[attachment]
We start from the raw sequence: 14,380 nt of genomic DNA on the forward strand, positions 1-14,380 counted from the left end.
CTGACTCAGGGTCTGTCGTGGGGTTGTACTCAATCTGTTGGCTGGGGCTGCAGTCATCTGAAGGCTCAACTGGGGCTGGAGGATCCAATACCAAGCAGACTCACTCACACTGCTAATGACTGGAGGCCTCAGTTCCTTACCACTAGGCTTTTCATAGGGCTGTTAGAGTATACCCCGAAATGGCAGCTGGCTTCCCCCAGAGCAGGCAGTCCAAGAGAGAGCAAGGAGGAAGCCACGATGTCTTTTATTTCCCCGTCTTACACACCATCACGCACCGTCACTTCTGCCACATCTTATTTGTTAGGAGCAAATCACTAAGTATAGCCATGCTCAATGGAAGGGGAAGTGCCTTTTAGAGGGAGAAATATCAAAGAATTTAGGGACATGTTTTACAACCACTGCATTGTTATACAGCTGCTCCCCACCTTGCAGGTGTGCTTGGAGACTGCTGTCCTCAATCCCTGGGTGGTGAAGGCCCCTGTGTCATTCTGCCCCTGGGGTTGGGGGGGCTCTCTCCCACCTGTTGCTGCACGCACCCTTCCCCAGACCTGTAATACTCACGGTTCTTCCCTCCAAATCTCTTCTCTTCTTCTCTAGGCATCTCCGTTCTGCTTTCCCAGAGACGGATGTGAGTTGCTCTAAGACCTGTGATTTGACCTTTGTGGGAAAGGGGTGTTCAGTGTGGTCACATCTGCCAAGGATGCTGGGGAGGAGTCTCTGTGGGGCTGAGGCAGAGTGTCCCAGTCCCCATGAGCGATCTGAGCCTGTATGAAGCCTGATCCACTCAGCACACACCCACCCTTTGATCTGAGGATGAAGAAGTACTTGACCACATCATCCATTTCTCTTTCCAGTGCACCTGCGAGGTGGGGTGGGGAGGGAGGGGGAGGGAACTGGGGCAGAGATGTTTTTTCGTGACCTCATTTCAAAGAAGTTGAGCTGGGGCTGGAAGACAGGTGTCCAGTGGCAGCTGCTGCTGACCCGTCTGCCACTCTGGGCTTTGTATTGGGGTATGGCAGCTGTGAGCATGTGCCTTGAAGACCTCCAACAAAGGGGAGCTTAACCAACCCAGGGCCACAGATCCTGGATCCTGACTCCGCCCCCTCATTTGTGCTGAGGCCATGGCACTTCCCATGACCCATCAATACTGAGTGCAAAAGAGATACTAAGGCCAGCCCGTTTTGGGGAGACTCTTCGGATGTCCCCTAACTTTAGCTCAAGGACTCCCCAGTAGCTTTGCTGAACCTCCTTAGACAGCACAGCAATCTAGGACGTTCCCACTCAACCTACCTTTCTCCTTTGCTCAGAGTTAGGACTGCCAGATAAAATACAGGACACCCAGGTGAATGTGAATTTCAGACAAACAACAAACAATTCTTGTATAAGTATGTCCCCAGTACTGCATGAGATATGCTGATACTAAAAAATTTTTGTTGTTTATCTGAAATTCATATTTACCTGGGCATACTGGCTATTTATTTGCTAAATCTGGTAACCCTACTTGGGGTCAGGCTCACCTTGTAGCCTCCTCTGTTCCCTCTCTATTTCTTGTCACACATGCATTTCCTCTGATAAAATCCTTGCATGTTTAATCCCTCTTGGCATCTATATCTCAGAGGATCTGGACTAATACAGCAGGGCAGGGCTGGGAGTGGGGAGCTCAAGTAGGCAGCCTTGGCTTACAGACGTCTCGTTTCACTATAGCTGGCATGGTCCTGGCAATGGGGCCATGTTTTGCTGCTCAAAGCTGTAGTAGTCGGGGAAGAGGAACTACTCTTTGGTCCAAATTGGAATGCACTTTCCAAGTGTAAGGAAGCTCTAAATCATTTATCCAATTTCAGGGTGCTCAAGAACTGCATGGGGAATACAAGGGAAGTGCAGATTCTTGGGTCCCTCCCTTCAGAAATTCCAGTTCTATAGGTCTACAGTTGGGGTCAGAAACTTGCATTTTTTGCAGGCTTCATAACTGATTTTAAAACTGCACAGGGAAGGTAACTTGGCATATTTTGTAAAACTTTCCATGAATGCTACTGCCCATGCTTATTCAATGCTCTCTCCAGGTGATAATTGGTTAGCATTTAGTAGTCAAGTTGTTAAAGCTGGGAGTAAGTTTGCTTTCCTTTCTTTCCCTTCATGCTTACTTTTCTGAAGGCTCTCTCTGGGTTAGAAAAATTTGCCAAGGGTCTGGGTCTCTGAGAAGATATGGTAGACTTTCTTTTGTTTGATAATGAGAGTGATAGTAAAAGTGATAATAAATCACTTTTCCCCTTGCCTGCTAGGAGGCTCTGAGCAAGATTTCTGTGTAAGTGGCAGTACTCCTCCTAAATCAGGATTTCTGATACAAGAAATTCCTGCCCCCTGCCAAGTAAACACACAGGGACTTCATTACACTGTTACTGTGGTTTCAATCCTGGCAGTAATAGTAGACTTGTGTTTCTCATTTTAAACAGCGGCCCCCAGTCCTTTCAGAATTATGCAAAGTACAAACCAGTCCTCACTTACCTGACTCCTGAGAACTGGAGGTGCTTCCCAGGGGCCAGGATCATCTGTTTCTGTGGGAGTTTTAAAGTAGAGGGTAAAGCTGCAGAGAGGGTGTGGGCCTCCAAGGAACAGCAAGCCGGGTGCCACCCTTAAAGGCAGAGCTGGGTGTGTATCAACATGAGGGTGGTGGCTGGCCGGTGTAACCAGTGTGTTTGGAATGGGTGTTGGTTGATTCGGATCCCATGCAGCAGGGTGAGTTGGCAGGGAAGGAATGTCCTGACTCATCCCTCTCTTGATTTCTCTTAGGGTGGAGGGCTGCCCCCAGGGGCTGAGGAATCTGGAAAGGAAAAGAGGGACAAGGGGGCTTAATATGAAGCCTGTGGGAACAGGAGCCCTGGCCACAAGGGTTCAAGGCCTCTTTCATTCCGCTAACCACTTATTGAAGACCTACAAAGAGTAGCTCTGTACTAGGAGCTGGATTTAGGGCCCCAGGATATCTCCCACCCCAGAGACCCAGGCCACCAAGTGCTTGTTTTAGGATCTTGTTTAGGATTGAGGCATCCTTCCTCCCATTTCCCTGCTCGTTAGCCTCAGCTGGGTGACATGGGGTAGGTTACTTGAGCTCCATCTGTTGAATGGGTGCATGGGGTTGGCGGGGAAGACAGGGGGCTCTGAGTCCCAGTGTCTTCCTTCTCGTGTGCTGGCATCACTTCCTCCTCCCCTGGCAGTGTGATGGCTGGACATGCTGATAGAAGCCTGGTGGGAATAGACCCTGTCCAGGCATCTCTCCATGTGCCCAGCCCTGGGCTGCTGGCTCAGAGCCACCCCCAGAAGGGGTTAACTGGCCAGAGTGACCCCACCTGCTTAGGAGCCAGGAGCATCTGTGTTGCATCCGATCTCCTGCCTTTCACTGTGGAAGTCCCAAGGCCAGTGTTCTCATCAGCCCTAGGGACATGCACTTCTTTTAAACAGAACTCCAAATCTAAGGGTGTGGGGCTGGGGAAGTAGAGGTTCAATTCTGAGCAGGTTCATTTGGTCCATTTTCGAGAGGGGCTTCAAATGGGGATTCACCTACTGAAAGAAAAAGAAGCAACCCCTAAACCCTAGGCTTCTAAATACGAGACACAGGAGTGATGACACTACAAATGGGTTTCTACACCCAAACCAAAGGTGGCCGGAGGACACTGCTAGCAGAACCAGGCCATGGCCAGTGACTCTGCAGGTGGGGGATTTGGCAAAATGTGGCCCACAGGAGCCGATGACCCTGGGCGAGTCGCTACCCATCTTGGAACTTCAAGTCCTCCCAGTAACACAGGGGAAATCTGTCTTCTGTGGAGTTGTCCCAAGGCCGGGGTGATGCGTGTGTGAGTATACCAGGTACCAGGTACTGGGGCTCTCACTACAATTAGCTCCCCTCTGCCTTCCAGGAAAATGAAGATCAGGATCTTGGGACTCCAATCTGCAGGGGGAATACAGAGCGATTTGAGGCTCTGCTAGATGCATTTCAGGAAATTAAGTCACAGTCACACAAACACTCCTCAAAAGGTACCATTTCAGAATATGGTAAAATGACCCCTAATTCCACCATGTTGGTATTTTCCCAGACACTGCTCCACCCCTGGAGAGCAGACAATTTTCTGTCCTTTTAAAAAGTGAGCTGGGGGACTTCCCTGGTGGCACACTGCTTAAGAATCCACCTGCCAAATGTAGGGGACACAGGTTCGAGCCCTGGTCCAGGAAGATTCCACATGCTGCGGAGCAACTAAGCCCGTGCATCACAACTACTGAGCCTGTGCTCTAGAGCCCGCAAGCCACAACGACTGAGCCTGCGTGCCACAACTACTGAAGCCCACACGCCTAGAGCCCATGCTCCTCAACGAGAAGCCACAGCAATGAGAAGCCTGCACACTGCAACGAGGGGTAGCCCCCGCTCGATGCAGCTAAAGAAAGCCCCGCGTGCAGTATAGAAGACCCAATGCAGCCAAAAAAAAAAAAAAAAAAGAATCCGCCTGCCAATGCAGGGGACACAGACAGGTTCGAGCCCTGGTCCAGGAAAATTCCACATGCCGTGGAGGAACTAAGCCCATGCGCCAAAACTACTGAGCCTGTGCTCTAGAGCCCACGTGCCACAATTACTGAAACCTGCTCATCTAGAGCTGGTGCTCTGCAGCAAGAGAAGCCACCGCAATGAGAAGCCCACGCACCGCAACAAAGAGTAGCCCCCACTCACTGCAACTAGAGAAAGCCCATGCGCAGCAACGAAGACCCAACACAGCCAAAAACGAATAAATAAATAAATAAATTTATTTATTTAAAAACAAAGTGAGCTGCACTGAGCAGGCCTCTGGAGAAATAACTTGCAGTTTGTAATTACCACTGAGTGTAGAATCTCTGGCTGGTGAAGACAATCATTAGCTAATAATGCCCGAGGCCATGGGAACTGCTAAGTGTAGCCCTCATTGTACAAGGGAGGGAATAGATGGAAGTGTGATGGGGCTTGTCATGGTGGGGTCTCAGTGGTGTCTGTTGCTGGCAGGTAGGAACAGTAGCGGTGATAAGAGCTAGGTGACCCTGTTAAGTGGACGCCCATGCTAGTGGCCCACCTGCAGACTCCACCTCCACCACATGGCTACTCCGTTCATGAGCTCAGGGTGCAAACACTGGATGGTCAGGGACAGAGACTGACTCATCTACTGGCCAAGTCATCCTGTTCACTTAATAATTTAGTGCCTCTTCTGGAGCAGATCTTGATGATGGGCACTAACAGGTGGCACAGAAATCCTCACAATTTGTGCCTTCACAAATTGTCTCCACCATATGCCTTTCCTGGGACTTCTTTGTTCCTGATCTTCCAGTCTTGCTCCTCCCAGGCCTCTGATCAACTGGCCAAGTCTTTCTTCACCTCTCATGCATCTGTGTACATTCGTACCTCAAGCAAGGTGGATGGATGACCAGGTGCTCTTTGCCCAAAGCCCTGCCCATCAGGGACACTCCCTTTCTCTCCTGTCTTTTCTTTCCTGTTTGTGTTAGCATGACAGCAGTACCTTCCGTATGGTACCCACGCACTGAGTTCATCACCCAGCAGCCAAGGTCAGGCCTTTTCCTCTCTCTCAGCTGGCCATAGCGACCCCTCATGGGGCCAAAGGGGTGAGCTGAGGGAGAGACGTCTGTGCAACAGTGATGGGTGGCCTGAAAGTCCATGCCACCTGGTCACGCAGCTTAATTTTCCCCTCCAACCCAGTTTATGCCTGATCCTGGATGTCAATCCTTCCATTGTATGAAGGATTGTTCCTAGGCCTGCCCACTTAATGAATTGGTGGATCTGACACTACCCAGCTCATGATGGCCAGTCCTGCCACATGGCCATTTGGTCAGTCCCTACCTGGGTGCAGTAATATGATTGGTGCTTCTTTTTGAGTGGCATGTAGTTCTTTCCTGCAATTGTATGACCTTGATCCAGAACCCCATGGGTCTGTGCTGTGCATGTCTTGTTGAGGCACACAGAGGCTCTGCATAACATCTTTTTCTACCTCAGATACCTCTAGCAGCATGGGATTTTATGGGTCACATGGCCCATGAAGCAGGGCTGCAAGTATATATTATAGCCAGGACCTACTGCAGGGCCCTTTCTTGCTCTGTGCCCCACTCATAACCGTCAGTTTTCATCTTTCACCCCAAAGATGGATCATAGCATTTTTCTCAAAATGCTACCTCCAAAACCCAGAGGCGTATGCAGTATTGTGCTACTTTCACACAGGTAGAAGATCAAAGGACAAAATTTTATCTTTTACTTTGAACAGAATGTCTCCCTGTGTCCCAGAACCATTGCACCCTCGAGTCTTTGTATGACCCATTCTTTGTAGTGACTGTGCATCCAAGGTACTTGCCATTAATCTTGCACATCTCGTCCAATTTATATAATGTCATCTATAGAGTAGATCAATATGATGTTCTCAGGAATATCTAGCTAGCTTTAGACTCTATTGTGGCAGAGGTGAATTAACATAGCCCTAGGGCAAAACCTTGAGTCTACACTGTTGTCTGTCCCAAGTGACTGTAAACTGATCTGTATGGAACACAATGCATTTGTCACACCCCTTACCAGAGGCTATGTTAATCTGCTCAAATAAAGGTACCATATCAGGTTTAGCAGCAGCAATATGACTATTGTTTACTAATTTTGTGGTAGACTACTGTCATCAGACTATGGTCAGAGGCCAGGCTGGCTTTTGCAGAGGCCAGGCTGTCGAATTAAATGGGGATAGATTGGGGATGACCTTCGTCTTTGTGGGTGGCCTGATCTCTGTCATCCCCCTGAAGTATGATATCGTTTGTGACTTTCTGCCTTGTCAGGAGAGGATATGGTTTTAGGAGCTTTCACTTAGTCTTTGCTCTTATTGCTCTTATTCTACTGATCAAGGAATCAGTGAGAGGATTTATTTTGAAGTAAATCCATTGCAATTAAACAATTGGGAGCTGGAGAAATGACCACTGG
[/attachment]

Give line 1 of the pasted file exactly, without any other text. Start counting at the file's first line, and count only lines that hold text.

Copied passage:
We start from the raw sequence: 14,380 nt of genomic DNA on the forward strand, positions 1-14,380 counted from the left end.